Interfamily competition on index tracking: The case of the vanguard ETFs and index funds

Abstract

We provide evidence on the debate of ‘Exchange traded funds (ETFs) versus Index Funds’ using data of ETFs and index funds belonging to the same investing family. Data used involve the Vanguard funds and results indicate that ETFs and index funds present, on average, similar return and risk records. In addition, the risk of ETFs and index funds is similar to the risk of the tracking indices. However, the return of these alternative investing tools is slightly inferior to the return of benchmarks. Moreover, a positive relationship between return and risk is revealed. Further research demonstrates that ETFs and index funds are fully invested in their benchmarks. As a result, the tracking error for both ETFs and index funds is low. Finally, the tracking error is found to be positively affected by expenses.

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Notes

  1. 1.

    We also gathered the closing trading values of ETFs from Nasdaq.com in order to estimate their percentage return and risk. Results were not significantly different than those derived from the net asset values. Therefore, in the subsequent sections of the study, we perform the analysis of ETFs’ and index funds’ performance and risk only in net asset values terms.

  2. 2.

    We examined the significance of the difference between the estimations of TE1 and TE3 via t-test. t-test value is equal to 7.93 implying significance at the 1 per cent level. The value of t-test is not reported in Table 4.

  3. 3.

    In the next section, we provide evidence on the direct relationship between tracking error and expenses.

  4. 4.

    The value of t-test for the significance of the difference between TE1 and TE3 was 5.05, reflecting statistically different tracking error's estimations at the 1 per cent level.

  5. 5.

    For example, the MSCI Emerging Markets Index exhibits the higher average daily return among all the benchmarks equaling 11 b.p. The relevant returns of its trackers, which are the VWO ETF and the VEIEX index fund, are equal to 10 b.p. for both the ETF and the index fund. In parallel, the expense ration of the VWO ETF is equal to 0.30 per cent being the highest expense ratio among all the expense ratios of the sample's ETFs. This is also the case for the VEIEX index fund that has an expense ratio equal to 0.45 per cent. This expense ratio is the highest expense ratio among all expense ratios of index funds.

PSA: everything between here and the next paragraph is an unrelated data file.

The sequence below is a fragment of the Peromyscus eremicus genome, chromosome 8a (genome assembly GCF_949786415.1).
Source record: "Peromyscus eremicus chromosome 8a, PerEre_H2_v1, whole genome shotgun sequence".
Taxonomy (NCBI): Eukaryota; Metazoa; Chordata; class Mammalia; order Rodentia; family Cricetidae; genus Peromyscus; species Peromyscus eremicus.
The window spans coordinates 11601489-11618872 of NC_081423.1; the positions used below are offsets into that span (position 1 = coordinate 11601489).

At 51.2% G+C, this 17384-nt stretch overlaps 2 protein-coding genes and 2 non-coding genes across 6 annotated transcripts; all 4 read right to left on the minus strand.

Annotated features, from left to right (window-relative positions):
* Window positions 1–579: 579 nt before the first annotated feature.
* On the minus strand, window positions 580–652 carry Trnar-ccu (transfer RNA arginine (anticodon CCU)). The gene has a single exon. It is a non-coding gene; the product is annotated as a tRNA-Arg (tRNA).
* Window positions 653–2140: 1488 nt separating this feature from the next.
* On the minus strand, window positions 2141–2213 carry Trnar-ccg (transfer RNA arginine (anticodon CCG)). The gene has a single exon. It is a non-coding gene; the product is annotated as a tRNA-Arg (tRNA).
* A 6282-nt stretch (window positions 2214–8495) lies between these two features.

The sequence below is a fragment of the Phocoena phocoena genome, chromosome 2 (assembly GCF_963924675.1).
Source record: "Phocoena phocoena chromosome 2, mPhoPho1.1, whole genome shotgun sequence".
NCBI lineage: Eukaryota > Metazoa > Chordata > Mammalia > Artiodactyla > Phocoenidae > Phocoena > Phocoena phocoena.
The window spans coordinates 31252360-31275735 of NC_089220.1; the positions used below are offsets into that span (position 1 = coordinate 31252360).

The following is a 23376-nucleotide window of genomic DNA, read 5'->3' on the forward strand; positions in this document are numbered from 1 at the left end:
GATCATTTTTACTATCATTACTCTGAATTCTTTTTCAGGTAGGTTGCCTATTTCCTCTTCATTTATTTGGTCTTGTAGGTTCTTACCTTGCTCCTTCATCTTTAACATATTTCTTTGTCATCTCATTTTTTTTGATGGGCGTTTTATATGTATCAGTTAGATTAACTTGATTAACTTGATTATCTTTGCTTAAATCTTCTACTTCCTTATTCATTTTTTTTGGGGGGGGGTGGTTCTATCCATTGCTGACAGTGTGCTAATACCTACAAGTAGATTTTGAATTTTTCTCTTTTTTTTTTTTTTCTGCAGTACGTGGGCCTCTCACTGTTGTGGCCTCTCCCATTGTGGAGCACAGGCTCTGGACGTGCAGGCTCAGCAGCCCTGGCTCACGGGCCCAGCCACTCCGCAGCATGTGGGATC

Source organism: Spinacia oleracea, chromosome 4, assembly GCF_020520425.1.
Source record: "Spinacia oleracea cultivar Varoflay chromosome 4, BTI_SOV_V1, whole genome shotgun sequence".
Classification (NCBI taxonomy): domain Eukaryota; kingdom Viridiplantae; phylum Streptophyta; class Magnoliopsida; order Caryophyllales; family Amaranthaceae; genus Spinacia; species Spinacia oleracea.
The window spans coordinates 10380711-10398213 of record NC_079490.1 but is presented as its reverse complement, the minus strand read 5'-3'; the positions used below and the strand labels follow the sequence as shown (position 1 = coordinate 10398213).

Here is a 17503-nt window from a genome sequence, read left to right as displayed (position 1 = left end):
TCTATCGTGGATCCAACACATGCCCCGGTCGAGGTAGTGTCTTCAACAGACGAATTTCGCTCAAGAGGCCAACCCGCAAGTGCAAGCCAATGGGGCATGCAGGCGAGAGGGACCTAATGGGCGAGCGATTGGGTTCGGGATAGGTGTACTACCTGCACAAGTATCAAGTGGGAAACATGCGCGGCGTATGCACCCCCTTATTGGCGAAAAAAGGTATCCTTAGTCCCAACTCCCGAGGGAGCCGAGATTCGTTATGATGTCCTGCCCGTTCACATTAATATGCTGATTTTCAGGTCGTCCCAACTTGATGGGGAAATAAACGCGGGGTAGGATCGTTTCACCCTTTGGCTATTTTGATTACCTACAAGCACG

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Correspondence to Gerasimos G Rompotis.

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1holds a Bachelors’ degree in Economics from National and Kapodistrian University of Athens and a Masters degree in Applied Economics and Finance from National and Kapodistrian University of Athens. Gerasimos Georgiou Rompotis has been working for KPMG Greece as a senior auditor for 3.5 years, and has also been working as a researcher for the Centre of Financial Research of National and Kapodistrian University of Athens since January 2004. The main researching interests cover the performance of Exchange Traded Funds, the rating and prediction of ETFs’ performance, the seasonal patterns in stock markets and the evaluation of ETFs and mutual funds managers’ skills.

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Rompotis, G. Interfamily competition on index tracking: The case of the vanguard ETFs and index funds. J Asset Manag 10, 263–278 (2009). https://doi.org/10.1057/jam.2009.11

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Keywords

  • ETFs
  • index funds
  • performance
  • tracking error
  • expenses
  • risk